Wednesday, 19 January 2022

More about Expo 67 and Kazakhstan

 More about Expo 67 and Kazakhstan

This is more from a booklet/brochure I have from Expo 67. This sounds really nice, well the “Pastoral.” does, and the “new films” and maybe because we are planning for camping yurts too sound good …


 Pastural. Animal husbandry combines well with intensive crop farming, and living conditions in the remote pastures are naturally world’s removed from those of the past. Little towns have been built in place of the yurta tent camps and squalid adobe huts …

 Gas containers, new films and a variety of goods are delivered on orders of the herdsmen to the sandy Moyinkuma Desert [Muyunkum] in the south of Kazakhstan.

But, an article about Kazakhstan.

 From the article, the conclusion:

Turning the “backward” peoples in the USSR into rag-clad refugees who were totally dependent on state “aid” was a way of incorporating these societies. Collectivization and famine accomplished this, too, not merely the subjugation of peasants.

From the notes section:

108 In Kazakstan the reaction to collectivization was particularly violent and it was the herdsmen who were principally involved. In early 1930, there were hotbeds of revolt, both among Europeans and among Kazaks, in all areas of Kazakstan. Data are incomplete but show that in the first six months of the year more than 80,000 people took part in uprisings (Å. B. Abylhožin, K. S. Aldažumanov, M. K. Kozybaev, Kollektivizacija v Kazahstane : tragedija krest´janstva (Alma-Ata : 1992): 20-26). In Kazakstan, for the year 1930 the OGPU recorded 266 “mass revolts” and 332 “acts of terrorism,” such as the killing of Communists, members of the Komsomol or plenipotentiaries for collectivization (“Secret report by the political section of the OGPU on the form and dynamics of class warfare in the countryside in 1930,” dated March 15, 1931, cited in V. Danilov, ed., op. cit., 2: 801, 804).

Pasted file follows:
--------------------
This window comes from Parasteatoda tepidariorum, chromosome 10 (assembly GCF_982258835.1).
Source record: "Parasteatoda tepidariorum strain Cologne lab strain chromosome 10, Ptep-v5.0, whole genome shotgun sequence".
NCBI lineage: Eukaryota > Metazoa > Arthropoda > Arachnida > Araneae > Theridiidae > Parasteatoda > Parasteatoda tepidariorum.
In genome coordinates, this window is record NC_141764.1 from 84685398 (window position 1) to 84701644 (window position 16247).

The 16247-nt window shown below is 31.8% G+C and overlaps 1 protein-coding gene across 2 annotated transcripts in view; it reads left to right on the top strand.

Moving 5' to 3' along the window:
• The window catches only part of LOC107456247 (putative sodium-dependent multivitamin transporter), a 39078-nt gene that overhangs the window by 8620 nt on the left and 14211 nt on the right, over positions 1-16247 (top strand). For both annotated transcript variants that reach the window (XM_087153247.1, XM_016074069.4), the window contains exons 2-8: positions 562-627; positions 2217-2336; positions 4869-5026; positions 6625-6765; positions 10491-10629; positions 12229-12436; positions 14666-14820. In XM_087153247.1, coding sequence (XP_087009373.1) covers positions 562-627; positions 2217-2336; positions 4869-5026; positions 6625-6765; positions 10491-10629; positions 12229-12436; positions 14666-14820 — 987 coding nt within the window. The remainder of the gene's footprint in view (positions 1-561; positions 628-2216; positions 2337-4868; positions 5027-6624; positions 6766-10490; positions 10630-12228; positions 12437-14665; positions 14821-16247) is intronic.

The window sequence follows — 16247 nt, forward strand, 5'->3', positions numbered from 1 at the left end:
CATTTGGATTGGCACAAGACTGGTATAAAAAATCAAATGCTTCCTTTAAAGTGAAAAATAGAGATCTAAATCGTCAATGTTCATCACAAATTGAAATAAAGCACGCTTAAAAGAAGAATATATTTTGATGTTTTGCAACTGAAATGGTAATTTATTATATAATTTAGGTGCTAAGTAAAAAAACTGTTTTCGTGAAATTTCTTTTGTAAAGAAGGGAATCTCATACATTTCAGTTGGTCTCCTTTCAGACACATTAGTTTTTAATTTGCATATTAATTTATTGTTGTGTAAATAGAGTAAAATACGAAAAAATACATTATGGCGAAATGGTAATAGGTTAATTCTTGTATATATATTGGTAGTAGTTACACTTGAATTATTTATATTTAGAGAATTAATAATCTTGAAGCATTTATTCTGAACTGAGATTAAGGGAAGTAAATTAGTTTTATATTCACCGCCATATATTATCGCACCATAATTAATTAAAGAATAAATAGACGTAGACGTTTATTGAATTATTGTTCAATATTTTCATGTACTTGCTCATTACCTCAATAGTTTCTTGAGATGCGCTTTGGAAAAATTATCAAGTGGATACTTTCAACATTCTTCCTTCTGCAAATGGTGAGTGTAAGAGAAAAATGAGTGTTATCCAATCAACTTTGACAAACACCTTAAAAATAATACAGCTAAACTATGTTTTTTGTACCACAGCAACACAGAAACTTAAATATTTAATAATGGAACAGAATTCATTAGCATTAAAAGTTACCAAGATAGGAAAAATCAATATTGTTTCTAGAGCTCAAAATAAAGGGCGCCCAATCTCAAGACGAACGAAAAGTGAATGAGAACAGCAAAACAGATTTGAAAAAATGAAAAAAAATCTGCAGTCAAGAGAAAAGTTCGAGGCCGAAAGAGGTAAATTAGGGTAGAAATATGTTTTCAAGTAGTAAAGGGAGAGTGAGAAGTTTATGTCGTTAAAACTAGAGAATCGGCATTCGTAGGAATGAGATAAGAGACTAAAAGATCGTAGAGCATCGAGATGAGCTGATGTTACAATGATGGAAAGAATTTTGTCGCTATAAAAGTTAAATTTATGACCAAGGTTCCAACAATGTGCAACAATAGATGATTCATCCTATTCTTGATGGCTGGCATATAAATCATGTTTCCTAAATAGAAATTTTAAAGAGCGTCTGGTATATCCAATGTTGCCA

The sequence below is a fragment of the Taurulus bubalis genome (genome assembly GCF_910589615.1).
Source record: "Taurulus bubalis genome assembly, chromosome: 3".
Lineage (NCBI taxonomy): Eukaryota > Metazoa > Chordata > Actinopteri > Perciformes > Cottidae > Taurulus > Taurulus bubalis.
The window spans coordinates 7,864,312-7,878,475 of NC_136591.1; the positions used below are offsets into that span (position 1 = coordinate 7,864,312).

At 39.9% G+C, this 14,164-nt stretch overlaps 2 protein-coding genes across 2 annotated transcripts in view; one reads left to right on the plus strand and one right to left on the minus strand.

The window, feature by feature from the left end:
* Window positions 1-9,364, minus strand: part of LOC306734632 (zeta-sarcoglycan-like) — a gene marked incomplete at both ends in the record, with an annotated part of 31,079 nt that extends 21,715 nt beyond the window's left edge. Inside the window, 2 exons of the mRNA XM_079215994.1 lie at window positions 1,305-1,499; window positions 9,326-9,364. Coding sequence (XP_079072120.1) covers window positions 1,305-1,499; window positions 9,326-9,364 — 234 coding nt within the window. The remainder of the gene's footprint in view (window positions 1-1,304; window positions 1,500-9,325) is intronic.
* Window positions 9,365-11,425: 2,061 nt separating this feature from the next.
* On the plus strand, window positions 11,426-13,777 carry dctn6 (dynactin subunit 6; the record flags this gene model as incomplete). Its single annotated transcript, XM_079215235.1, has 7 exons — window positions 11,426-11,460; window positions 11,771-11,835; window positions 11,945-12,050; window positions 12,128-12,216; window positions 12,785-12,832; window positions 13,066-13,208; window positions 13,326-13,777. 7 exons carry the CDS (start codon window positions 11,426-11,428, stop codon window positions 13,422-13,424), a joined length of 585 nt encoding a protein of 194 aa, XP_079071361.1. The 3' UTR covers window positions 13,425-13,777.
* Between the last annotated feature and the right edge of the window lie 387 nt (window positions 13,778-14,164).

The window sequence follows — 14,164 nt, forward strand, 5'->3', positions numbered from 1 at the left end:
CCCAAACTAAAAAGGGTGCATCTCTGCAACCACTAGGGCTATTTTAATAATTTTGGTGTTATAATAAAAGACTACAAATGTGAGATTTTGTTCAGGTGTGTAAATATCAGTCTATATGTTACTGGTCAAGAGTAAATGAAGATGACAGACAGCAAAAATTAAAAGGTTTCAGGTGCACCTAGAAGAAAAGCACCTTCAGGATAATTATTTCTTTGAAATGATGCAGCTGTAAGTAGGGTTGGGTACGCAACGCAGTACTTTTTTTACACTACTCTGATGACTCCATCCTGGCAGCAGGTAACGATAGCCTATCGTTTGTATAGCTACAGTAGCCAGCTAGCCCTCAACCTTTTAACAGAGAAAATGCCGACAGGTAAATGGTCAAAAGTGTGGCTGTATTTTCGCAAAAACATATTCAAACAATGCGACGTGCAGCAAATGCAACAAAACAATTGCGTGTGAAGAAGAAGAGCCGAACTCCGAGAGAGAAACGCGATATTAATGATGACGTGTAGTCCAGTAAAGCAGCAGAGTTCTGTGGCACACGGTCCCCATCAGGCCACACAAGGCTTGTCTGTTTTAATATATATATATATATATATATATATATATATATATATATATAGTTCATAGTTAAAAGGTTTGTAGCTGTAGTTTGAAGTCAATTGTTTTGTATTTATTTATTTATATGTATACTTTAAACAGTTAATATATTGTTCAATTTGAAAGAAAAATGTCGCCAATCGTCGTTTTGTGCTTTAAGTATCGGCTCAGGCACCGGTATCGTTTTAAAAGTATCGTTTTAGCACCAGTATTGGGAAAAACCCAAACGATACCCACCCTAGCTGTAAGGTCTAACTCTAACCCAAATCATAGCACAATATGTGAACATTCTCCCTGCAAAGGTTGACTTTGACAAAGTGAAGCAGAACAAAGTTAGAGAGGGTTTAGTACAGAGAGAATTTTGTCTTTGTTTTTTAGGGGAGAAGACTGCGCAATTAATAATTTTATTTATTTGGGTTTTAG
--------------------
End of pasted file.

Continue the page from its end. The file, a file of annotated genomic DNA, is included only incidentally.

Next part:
Citation  Famine in the steppe  The collectivization of agriculture and the Kazak herdsmen 1928-1934 by Niccolò Pianciola  p. 137-192

 A good review of a book about the famines in Kazakhstan in the 1920s and 30s, the review just published in 2020.

Citation: Aaron Hale-Dorrell. Review of Cameron, Sarah, The Hungry Steppe: Famine, Violence, and the Making of Soviet Kazakhstan. H-Environment, H-Net Reviews. December, 2020.

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